Brunswick High School track athlete Luke Campbell is a stat guy.
He knew he should have won the 110-meter hurdles at last year’s state track championships, just like he knew he shouldn’t have clipped the final hurdle at this year’s county meet in the same event. He also knew he shouldn’t have cleared 6 feet, 4 inches in the high jump.
That string of events shouldn’t have happened because of the simple, mathematical and statistical reasoning that they weren’t supposed to.
At last year’s state meet he finished third in the 110 hurdles despite being seeded first. At this year’s county championship he took second despite being slotted well faster than any other runner. Coming into this year’s state meet, he hadn’t cleared anything higher than 5-11 in the high jump, but somehow he won by 4 inches. And he finished the season jumping 8 inches higher than he was at the start of it.
Campbell is the male athlete of the year on the 2012 All-Gazette Boys Track and Field Team.
“There was a lot of disappointment, working for the whole year and I knew I should have won,” he said of his state meet in his junior season. “I went back and kind of changed my perspective on track and field and to not take anything for granted. It was a bitter taste in my mouth and I knew I had to work harder.”
Campbell’s mindset changed — toward the numbers, toward practice, even toward his diet. He started eating more carbohydrates for added energy and drinking more water to keep hydrated. The new, rejuvenated Brunswick star earned his first state title in the 110 hurdles and then collected two more in the 300 hurdles and the high jump, towing the entire Brunswick team on his back to a second-place finish in the 1A standings.
In his 10 years as Brunswick’s coach, Tony Lawson said he’s never seen anything like the show Campbell put on Memorial Day weekend at Morgan State University.
“What he did at the state meet in the high jump was — he missed a school record by 1 inch. He did that with no steps,” Lawson said. “A lot of kids used seven or eight steps and jump and start from the same spot. But [Luke] felt it out as far as his approach.”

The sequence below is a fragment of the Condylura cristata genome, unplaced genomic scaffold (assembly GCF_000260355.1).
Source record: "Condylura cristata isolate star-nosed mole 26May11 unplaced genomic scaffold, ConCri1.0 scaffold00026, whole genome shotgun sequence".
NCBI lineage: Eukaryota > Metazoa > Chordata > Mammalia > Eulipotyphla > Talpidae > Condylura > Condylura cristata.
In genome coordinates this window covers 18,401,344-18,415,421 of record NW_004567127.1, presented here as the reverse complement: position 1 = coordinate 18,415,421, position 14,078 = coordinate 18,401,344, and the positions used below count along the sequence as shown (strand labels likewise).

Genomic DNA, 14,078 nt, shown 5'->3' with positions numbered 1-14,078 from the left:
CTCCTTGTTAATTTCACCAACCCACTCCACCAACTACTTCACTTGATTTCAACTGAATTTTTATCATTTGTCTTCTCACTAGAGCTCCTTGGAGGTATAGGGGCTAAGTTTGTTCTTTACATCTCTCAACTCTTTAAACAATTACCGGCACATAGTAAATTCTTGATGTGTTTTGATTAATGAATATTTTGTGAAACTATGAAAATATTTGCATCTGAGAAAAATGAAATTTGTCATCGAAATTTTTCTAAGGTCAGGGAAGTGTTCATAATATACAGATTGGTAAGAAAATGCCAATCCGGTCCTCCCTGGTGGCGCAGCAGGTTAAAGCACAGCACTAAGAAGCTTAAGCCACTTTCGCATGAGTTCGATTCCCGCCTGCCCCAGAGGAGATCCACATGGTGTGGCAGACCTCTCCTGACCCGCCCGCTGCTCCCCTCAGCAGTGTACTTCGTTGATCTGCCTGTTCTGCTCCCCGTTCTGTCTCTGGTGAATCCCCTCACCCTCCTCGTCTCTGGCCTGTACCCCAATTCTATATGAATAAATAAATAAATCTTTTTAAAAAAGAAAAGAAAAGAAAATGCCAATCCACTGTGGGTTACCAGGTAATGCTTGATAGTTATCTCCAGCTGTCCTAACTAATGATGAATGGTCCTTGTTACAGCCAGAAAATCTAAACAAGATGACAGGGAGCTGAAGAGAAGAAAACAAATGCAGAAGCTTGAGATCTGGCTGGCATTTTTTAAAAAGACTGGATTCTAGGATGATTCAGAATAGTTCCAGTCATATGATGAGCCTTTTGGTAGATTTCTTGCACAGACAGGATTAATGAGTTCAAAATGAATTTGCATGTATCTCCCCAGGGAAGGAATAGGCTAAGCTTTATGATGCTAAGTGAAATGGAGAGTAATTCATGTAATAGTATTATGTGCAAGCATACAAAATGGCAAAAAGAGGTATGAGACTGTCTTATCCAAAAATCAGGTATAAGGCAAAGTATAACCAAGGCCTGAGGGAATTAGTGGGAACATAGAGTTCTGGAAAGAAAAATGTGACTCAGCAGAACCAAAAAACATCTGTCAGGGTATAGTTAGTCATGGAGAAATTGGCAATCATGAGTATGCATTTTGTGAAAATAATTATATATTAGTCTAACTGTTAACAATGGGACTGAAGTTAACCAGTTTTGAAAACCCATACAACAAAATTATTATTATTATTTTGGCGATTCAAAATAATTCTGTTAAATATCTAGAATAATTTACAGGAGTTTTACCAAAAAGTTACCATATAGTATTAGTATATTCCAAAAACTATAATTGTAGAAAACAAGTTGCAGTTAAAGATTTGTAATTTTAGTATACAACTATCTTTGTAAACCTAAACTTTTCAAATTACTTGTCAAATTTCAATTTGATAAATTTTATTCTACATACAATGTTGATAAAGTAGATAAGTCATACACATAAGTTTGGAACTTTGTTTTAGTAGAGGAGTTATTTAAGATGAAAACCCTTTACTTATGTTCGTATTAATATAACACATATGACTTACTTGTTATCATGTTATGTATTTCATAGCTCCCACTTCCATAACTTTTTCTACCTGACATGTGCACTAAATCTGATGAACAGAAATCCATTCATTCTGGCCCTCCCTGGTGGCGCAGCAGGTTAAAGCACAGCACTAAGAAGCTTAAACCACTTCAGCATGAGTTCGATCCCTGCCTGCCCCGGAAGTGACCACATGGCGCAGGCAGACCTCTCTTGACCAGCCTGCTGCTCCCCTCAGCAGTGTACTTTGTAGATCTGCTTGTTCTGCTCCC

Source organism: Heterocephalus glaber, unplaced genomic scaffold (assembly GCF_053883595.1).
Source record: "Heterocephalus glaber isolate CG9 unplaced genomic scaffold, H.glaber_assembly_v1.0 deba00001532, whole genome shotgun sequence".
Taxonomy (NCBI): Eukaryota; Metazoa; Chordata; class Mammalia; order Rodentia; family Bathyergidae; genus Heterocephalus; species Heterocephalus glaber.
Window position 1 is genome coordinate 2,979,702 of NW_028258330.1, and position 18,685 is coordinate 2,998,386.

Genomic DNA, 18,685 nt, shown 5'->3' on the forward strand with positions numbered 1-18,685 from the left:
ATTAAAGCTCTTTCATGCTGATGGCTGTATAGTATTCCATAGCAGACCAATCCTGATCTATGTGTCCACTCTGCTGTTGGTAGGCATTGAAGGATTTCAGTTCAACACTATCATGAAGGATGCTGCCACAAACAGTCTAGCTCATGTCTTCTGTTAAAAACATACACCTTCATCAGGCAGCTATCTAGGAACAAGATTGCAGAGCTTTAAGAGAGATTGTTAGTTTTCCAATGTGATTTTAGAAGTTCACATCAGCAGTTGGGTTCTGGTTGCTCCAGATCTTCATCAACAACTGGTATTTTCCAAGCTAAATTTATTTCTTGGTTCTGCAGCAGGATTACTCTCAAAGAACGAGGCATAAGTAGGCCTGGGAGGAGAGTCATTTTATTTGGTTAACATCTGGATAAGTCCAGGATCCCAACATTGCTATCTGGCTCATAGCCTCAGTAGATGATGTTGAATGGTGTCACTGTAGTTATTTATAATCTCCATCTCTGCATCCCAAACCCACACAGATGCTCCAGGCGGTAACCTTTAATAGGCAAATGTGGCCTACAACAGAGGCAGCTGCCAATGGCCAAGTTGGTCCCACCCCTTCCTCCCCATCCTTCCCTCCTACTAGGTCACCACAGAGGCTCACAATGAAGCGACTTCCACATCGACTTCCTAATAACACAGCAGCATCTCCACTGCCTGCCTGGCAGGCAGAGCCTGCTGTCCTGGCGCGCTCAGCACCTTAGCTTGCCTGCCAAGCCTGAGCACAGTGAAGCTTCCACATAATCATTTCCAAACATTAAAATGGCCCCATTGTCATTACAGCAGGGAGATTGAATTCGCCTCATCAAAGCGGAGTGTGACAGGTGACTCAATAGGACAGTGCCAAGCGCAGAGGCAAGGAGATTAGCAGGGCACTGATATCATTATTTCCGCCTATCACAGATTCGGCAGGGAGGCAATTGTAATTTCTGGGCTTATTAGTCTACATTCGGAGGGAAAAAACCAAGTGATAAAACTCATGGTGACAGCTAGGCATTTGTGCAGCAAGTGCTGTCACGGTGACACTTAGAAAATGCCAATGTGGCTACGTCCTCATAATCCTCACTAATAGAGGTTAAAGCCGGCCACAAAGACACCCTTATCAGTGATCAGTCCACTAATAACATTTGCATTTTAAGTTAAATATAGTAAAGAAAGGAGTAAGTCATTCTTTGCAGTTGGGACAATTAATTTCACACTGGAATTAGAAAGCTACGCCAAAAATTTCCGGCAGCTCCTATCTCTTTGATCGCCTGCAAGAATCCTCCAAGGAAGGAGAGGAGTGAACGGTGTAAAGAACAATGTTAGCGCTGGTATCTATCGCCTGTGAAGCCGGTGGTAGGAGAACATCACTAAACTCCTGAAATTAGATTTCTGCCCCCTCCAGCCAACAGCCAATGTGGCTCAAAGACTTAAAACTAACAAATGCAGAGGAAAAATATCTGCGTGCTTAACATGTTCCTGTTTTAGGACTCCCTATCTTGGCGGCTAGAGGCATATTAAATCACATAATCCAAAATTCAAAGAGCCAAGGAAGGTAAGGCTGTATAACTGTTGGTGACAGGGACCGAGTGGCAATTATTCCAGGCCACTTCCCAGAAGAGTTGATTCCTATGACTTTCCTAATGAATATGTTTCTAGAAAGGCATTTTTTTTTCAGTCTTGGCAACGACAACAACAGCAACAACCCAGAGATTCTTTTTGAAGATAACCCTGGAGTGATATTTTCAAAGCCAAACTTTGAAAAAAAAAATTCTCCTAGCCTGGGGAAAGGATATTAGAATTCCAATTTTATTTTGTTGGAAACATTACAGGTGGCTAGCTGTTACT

Campbell’s track career didn’t even begin until he was a sophomore. Just two meets into the season he took his first of many victories in the 300 hurdles.
“He is just pure athletics,” Lawson said.
He’s the product of a German track runner — his mother — and a Brunswick star basketball player — his father — and he was raised as such. Sports were a way of life for the Campbell family as Luke grew up, playing soccer and basketball which he says added to his versatility on the track. Throughout his three-season career — Luke never ran indoor track — he competed in nine different events and earned as high as second in all but one of them.
The only events he couldn’t do are “maybe the pole vault or shot put,” he admitted with a laugh. “Some of those guys are going up 18 feet. I couldn’t do that.”
So he concentrated on the 110 hurdles, the 300 hurdles, the high jump, the 1,600 relay, the sprint medley and the shuttle hurdles. That was just his senior year.
“He was really determined when he went to the state meet last year and he didn’t get the result he wanted,” Lawson said. “He wanted more, he came back more determined. In practice, things come up throughout the day and some kids are sometimes late or won’t come. [Luke] was going to do the workout we designed for him no matter what came up and that was really impressive.”
His knack for the hurdles was well-known. He swept the 1A West Region and Antietam Conference in both hurdling events his junior year.
His talent in the high jump was not so public. He never had competed in the event before, and his performances early this season made that clear. He jumped 5-8, 5-4, 5-9 and 5-10. For a rookie in the event, it was pretty good. For a senior with the state championships looming, it was pretty average.
“We had a huge need for him to do more events,” Lawson said.
More events? This was the kid who tried six other events aside from the high jump in his senior year alone. And now Lawson wanted more?
“It’s kind of unbelievable,” said Campbell of his success in virtually every event that included less than 400 meters. “To be honest, I don’t really know.”
So Campbell, one of the “most coachable” kids Lawson says he ever has had, tirelessly went to work, honing his hurdle technique, getting a feel for the high jump, and improving his speed somewhere in between.
When he arrived at Morgan State for the state meet, he had “no idea” he could produce such a height as 6-4 in the high jump. Yet he didn’t clip the bar a single time until he had cleared 6-2, 3 inches higher than his personal best.
His third state title of the meet came 1 inch later at 6-4, 4 inches higher than any other competitor.
“It’s amazing to say the least,” he said.
Campbell, a stat guy, had done something that he shouldn’t have. He proved the numbers wrong.